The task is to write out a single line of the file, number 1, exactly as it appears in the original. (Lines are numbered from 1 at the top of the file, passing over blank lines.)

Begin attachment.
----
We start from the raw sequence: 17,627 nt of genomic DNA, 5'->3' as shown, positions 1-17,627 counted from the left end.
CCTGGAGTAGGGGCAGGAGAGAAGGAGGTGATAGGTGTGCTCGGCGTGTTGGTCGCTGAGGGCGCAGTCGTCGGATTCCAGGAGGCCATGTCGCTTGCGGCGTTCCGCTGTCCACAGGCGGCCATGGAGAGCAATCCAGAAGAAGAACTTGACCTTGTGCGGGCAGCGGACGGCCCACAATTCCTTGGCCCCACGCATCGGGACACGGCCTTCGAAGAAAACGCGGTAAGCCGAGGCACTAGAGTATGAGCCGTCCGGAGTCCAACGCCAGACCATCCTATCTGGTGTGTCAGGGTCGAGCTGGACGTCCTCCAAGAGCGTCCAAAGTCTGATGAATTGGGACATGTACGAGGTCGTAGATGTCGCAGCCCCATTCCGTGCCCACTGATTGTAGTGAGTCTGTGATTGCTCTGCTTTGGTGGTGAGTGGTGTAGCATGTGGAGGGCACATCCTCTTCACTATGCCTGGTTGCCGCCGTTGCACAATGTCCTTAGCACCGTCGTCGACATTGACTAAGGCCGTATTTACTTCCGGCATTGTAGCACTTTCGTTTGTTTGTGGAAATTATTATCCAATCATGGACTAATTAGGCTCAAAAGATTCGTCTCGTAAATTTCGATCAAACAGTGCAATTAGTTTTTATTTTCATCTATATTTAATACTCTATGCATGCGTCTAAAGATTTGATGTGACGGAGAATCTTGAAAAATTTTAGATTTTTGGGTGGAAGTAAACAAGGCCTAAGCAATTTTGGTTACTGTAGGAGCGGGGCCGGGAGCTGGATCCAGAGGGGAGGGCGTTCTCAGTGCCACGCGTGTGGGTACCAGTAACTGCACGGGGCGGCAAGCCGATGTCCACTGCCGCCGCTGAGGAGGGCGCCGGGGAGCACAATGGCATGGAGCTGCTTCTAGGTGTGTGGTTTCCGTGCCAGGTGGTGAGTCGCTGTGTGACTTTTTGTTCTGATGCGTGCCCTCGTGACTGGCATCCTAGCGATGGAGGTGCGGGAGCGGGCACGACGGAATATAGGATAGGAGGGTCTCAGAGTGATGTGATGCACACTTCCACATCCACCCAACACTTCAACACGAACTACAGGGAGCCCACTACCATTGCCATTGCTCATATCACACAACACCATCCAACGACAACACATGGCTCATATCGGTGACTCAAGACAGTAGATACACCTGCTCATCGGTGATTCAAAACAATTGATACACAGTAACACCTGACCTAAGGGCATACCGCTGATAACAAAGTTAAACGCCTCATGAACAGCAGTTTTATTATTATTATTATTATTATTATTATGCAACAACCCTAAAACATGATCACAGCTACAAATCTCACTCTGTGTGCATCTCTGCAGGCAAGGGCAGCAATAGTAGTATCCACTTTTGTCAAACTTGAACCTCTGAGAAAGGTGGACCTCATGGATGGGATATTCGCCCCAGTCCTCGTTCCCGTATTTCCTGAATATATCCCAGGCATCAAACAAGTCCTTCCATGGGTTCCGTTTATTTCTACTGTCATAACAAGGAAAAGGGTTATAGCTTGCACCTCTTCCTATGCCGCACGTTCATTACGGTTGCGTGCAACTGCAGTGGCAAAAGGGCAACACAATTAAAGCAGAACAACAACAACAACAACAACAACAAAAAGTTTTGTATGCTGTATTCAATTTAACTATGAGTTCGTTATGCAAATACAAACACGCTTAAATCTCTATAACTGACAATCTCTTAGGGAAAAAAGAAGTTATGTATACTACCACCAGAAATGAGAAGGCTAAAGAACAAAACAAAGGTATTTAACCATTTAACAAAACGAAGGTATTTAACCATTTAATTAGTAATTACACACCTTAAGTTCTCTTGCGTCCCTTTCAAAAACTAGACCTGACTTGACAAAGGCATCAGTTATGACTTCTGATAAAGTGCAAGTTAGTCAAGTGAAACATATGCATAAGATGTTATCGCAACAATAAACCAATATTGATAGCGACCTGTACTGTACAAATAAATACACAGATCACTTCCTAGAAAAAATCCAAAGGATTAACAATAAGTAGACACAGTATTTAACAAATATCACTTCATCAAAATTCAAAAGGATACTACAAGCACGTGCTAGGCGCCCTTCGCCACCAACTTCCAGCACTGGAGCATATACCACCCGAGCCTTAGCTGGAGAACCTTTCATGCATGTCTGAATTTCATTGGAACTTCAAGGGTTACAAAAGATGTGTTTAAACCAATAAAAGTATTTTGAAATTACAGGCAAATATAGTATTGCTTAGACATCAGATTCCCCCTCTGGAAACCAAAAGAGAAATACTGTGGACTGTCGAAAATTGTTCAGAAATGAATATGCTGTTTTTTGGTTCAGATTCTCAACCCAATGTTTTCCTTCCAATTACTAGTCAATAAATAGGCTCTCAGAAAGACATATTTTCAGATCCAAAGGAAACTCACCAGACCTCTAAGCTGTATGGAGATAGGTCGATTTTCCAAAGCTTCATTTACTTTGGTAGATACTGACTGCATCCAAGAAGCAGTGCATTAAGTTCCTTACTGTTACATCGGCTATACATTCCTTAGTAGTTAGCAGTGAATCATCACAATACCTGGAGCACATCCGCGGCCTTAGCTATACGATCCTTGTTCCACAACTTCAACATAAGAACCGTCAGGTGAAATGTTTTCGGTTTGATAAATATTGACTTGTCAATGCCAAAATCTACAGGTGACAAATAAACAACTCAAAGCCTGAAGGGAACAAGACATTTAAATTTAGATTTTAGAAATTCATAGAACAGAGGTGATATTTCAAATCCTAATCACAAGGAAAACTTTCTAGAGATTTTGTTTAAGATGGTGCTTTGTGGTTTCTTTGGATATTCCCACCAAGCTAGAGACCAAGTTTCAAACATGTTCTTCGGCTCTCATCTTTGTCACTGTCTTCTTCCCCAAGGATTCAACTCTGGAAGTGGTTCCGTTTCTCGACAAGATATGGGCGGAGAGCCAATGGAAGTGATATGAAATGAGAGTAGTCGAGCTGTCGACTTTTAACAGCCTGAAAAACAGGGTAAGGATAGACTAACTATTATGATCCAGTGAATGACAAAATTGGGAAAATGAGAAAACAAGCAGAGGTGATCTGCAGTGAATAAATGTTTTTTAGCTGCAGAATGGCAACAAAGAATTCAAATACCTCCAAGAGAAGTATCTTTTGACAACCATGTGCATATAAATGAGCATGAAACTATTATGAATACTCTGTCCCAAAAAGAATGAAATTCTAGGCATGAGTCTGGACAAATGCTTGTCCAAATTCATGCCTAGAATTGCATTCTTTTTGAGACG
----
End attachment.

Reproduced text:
We start from the raw sequence: 17,627 nt of genomic DNA, 5'->3' as shown, positions 1-17,627 counted from the left end.